Another Melamine Recall: Fresh and Crispy Jacobina BiscuitsNov 3, 2008 | Parker Waichman LLP
Another Product Ordered Recalled For Melamine
The U.S. Food and Drug Administration (FDA) has just announced that Everlasting Distributors Inc. issued a nationwide recall of Fresh and Crispy Jacobina Biscuits over possible health risks. Everlasting Distributors Inc., located in Bayonne New Jersey, initiated the nationwide recall of all their 3.88oz (110gm) packages of Fresh and Crispy Jacobina Biscuits over possible melamine contamination. The biscuits were distributed nationwide in Asian grocery stores and are packaged in blue- and red-colored clear plastic containers labeled “JACOBINA.”
The recall was initiated after FDA testing revealed that the Fresh and Crispy Jacobina Biscuits were found to contain melamine. Consumers in possession of the recalled product should return it to the place of purchase for a full refund and may contact the company at 201-823-0800, Monday to Friday 9:00 to 5:00, Eastern Standard Time.
Melamine, an industrial chemical originally designed to make plastics, fertilizer, and fire retardants, has gained notoriety in recent years for its ability to cheat nutrition tests because it possesses high nitrogen contents. Because of this, melamine can create the appearance in food of being high in protein and has been used in recent years to falsify protein levels in foods. China has been experiencing a widespread scandal that began when it was discovered that melamine was added to watered-down baby formula to create the impression of high protein levels in diluted milk products.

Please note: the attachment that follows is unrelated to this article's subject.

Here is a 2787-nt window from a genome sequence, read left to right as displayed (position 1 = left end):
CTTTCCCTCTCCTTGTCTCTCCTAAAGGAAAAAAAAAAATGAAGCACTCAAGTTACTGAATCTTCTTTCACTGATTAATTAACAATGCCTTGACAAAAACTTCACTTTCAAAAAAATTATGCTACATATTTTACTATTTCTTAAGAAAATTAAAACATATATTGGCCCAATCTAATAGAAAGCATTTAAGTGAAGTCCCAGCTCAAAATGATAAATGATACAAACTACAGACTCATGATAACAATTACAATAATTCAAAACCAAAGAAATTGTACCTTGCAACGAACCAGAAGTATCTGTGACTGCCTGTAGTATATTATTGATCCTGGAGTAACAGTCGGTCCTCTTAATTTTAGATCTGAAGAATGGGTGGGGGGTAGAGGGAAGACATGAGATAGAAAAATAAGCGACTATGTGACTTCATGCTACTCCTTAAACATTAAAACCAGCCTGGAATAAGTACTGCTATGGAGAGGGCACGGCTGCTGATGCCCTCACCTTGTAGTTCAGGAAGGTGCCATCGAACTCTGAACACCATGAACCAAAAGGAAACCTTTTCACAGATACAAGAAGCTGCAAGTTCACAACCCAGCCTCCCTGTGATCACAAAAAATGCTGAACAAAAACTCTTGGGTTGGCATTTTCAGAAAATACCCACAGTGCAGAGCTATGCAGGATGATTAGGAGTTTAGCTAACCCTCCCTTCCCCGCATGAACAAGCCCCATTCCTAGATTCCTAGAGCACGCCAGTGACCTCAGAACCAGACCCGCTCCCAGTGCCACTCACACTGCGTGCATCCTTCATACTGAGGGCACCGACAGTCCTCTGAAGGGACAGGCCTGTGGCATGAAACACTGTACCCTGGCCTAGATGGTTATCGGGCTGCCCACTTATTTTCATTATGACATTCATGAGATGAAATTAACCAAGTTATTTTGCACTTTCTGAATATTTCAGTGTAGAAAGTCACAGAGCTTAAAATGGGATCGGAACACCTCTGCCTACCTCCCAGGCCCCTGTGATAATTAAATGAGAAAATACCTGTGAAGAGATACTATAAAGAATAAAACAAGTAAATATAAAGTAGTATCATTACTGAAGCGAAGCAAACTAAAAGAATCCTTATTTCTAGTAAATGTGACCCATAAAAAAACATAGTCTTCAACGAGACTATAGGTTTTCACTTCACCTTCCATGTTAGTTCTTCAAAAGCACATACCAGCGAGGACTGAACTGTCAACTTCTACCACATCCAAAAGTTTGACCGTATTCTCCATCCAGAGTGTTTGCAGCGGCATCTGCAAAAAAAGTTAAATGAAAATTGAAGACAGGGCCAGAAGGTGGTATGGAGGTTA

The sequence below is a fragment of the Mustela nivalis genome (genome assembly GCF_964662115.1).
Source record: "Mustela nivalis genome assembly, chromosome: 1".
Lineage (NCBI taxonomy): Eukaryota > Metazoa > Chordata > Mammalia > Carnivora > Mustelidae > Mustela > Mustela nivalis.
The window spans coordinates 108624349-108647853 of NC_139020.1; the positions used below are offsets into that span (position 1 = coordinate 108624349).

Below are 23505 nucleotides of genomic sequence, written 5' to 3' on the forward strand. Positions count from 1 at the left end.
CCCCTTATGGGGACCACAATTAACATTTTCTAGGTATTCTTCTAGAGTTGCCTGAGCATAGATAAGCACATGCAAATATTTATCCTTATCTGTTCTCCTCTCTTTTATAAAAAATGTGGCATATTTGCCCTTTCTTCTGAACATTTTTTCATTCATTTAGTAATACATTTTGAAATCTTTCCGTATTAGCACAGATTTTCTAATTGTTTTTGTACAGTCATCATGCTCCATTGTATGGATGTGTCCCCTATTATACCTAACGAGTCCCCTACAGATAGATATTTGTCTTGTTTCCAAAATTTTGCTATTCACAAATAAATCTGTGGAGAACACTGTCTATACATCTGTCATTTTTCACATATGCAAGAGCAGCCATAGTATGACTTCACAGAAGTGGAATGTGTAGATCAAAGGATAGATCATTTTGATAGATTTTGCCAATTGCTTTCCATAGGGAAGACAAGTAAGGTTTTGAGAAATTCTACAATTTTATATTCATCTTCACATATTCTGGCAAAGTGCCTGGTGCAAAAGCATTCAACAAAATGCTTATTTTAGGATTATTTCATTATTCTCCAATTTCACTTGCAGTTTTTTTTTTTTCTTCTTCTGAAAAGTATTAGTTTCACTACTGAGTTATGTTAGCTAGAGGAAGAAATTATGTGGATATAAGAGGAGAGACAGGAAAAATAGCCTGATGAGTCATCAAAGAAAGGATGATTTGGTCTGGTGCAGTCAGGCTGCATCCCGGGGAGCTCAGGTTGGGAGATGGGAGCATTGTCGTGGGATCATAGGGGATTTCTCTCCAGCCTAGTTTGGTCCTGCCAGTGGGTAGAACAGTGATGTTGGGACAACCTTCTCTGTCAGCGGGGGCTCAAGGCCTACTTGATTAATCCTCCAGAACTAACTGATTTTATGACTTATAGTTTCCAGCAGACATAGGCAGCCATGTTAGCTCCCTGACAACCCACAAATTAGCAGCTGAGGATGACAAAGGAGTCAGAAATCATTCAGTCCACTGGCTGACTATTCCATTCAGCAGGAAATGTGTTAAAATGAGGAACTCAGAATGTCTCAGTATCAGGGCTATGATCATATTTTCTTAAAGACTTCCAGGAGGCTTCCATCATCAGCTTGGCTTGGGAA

Even Dairy Products Tainted With Melamine
Since the scandal began, melamine has also been discovered in a wider variety of foods containing dairy products such as yogurt, dairy drinks, milk teas and coffees, cookies, biscuits, cheese, candy, and ice cream. Most recently, melamine turned up in China-produced eggs believed to have been tainted via contaminated feed. At least one industry expert has claimed fake feed is an established trade in parts of China and the Agriculture Ministry admitted that recent checks on 22,700 batches of animal feed found melamine in nearly three percent of the feed. This is no small issue given that the Chinese population consumes billions of animals annually; therefore, if two percent of feed is tainted nationwide, a significant amount of food could be contaminated. "The tainted eggs were found in some batches of egg products made by certain manufacturers," China’s Agriculture Health Minister, Sun Zhengcai, told the country’s news agency during a tour of egg producers, adding that there were still illegal outfits "ad
ding hazardous chemicals and drugs into their products," he said.
The ever-expanding melamine-tainting scandal has prompted international recalls and wreaked significant damage to the dairy industry in China, which is now adding melamine to its list of controlled ingredients. Melamine can cause kidney problems—kidney stones and kidney failure—when ingested. At its height, the scandal caused the illnesses of some 54,000 children in China as well as the death of four infants. Some dairy suppliers were arrested and the Chinese government dismissed some local and national officials for negligence. As part of the milk tainting investigation, police there detained 22 people suspected of involvement in introducing melamine into the supply chain following raids on dozens of dairy farms and milk purchasing stations in which nearly 500 pounds of melamine were seized.
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